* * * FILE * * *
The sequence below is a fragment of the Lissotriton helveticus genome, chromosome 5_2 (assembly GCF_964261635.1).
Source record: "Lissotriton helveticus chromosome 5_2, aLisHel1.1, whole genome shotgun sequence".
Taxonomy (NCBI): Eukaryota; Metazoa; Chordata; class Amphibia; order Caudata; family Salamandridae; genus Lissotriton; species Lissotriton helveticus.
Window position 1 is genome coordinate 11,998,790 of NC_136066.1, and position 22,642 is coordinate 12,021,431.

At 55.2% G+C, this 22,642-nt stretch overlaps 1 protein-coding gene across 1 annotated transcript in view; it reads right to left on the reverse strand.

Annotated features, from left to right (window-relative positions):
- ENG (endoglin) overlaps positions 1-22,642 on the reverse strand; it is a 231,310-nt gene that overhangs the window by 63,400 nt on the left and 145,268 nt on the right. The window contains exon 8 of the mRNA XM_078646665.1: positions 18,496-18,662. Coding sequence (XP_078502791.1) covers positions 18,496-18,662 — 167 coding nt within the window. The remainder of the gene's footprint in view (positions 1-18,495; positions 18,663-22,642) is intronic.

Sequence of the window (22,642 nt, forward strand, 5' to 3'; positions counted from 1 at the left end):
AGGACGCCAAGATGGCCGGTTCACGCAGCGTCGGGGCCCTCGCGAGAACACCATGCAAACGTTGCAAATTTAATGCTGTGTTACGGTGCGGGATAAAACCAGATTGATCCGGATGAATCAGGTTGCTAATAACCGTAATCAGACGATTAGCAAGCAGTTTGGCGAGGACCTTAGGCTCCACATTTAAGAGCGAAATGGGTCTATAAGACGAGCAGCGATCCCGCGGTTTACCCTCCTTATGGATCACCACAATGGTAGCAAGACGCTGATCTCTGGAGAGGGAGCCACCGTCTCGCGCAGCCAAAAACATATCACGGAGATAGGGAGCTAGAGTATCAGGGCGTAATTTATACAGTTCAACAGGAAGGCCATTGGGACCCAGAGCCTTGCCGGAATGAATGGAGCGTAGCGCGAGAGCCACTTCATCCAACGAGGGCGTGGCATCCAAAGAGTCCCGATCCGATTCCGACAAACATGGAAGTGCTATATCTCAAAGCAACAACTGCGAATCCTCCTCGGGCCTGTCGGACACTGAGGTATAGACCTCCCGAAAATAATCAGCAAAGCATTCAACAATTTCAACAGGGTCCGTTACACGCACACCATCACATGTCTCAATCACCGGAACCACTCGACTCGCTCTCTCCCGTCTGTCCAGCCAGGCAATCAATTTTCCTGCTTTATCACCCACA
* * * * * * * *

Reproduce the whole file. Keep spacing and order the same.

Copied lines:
The sequence below is a fragment of the Lissotriton helveticus genome, chromosome 5_2 (assembly GCF_964261635.1).
Source record: "Lissotriton helveticus chromosome 5_2, aLisHel1.1, whole genome shotgun sequence".
Taxonomy (NCBI): Eukaryota; Metazoa; Chordata; class Amphibia; order Caudata; family Salamandridae; genus Lissotriton; species Lissotriton helveticus.
Window position 1 is genome coordinate 11,998,790 of NC_136066.1, and position 22,642 is coordinate 12,021,431.

At 55.2% G+C, this 22,642-nt stretch overlaps 1 protein-coding gene across 1 annotated transcript in view; it reads right to left on the reverse strand.

Annotated features, from left to right (window-relative positions):
- ENG (endoglin) overlaps positions 1-22,642 on the reverse strand; it is a 231,310-nt gene that overhangs the window by 63,400 nt on the left and 145,268 nt on the right. The window contains exon 8 of the mRNA XM_078646665.1: positions 18,496-18,662. Coding sequence (XP_078502791.1) covers positions 18,496-18,662 — 167 coding nt within the window. The remainder of the gene's footprint in view (positions 1-18,495; positions 18,663-22,642) is intronic.

Sequence of the window (22,642 nt, forward strand, 5' to 3'; positions counted from 1 at the left end):
AGGACGCCAAGATGGCCGGTTCACGCAGCGTCGGGGCCCTCGCGAGAACACCATGCAAACGTTGCAAATTTAATGCTGTGTTACGGTGCGGGATAAAACCAGATTGATCCGGATGAATCAGGTTGCTAATAACCGTAATCAGACGATTAGCAAGCAGTTTGGCGAGGACCTTAGGCTCCACATTTAAGAGCGAAATGGGTCTATAAGACGAGCAGCGATCCCGCGGTTTACCCTCCTTATGGATCACCACAATGGTAGCAAGACGCTGATCTCTGGAGAGGGAGCCACCGTCTCGCGCAGCCAAAAACATATCACGGAGATAGGGAGCTAGAGTATCAGGGCGTAATTTATACAGTTCAACAGGAAGGCCATTGGGACCCAGAGCCTTGCCGGAATGAATGGAGCGTAGCGCGAGAGCCACTTCATCCAACGAGGGCGTGGCATCCAAAGAGTCCCGATCCGATTCCGACAAACATGGAAGTGCTATATCTCAAAGCAACAACTGCGAATCCTCCTCGGGCCTGTCGGACACTGAGGTATAGACCTCCCGAAAATAATCAGCAAAGCATTCAACAATTTCAACAGGGTCCGTTACACGCACACCATCACATGTCTCAATCACCGGAACCACTCGACTCGCTCTCTCCCGTCTGTCCAGCCAGGCAATCAATTTTCCTGCTTTATCACCCACA